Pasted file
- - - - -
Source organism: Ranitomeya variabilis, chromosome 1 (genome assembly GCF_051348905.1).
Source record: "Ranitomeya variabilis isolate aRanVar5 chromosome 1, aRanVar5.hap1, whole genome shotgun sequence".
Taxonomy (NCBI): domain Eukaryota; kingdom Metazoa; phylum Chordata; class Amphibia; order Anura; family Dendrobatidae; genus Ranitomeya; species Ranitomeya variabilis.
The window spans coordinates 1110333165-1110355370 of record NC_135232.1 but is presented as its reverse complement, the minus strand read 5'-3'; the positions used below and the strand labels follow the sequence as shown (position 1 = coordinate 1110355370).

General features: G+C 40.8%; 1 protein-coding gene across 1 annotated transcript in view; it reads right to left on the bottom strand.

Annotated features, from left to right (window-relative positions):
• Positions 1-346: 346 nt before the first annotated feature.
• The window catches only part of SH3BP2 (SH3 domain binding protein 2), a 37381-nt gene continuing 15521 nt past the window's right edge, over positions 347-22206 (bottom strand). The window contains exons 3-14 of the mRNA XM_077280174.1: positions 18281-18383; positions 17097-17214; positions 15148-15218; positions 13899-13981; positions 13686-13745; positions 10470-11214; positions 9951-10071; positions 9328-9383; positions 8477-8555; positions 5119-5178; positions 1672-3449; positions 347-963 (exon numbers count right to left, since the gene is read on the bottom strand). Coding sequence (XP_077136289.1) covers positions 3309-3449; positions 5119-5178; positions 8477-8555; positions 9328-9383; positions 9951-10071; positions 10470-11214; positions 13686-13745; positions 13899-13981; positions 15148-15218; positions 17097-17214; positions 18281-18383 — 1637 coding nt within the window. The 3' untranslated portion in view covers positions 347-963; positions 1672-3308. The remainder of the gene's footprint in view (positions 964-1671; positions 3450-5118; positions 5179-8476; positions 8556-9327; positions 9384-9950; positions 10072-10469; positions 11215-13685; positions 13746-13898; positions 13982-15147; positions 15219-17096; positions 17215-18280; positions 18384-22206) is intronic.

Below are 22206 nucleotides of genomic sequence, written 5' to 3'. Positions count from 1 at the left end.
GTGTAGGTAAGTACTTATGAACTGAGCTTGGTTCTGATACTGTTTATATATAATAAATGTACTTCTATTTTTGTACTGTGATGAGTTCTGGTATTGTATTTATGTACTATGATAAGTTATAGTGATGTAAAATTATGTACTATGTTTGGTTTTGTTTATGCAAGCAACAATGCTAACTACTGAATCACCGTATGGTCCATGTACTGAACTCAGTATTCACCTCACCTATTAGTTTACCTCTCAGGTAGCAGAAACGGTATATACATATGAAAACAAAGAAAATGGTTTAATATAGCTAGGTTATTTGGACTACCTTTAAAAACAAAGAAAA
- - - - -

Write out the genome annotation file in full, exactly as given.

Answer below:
Source organism: Ranitomeya variabilis, chromosome 1 (genome assembly GCF_051348905.1).
Source record: "Ranitomeya variabilis isolate aRanVar5 chromosome 1, aRanVar5.hap1, whole genome shotgun sequence".
Taxonomy (NCBI): domain Eukaryota; kingdom Metazoa; phylum Chordata; class Amphibia; order Anura; family Dendrobatidae; genus Ranitomeya; species Ranitomeya variabilis.
The window spans coordinates 1110333165-1110355370 of record NC_135232.1 but is presented as its reverse complement, the minus strand read 5'-3'; the positions used below and the strand labels follow the sequence as shown (position 1 = coordinate 1110355370).

General features: G+C 40.8%; 1 protein-coding gene across 1 annotated transcript in view; it reads right to left on the bottom strand.

Annotated features, from left to right (window-relative positions):
• Positions 1-346: 346 nt before the first annotated feature.
• The window catches only part of SH3BP2 (SH3 domain binding protein 2), a 37381-nt gene continuing 15521 nt past the window's right edge, over positions 347-22206 (bottom strand). The window contains exons 3-14 of the mRNA XM_077280174.1: positions 18281-18383; positions 17097-17214; positions 15148-15218; positions 13899-13981; positions 13686-13745; positions 10470-11214; positions 9951-10071; positions 9328-9383; positions 8477-8555; positions 5119-5178; positions 1672-3449; positions 347-963 (exon numbers count right to left, since the gene is read on the bottom strand). Coding sequence (XP_077136289.1) covers positions 3309-3449; positions 5119-5178; positions 8477-8555; positions 9328-9383; positions 9951-10071; positions 10470-11214; positions 13686-13745; positions 13899-13981; positions 15148-15218; positions 17097-17214; positions 18281-18383 — 1637 coding nt within the window. The 3' untranslated portion in view covers positions 347-963; positions 1672-3308. The remainder of the gene's footprint in view (positions 964-1671; positions 3450-5118; positions 5179-8476; positions 8556-9327; positions 9384-9950; positions 10072-10469; positions 11215-13685; positions 13746-13898; positions 13982-15147; positions 15219-17096; positions 17215-18280; positions 18384-22206) is intronic.

Below are 22206 nucleotides of genomic sequence, written 5' to 3'. Positions count from 1 at the left end.
GTGTAGGTAAGTACTTATGAACTGAGCTTGGTTCTGATACTGTTTATATATAATAAATGTACTTCTATTTTTGTACTGTGATGAGTTCTGGTATTGTATTTATGTACTATGATAAGTTATAGTGATGTAAAATTATGTACTATGTTTGGTTTTGTTTATGCAAGCAACAATGCTAACTACTGAATCACCGTATGGTCCATGTACTGAACTCAGTATTCACCTCACCTATTAGTTTACCTCTCAGGTAGCAGAAACGGTATATACATATGAAAACAAAGAAAATGGTTTAATATAGCTAGGTTATTTGGACTACCTTTAAAAACAAAGAAAA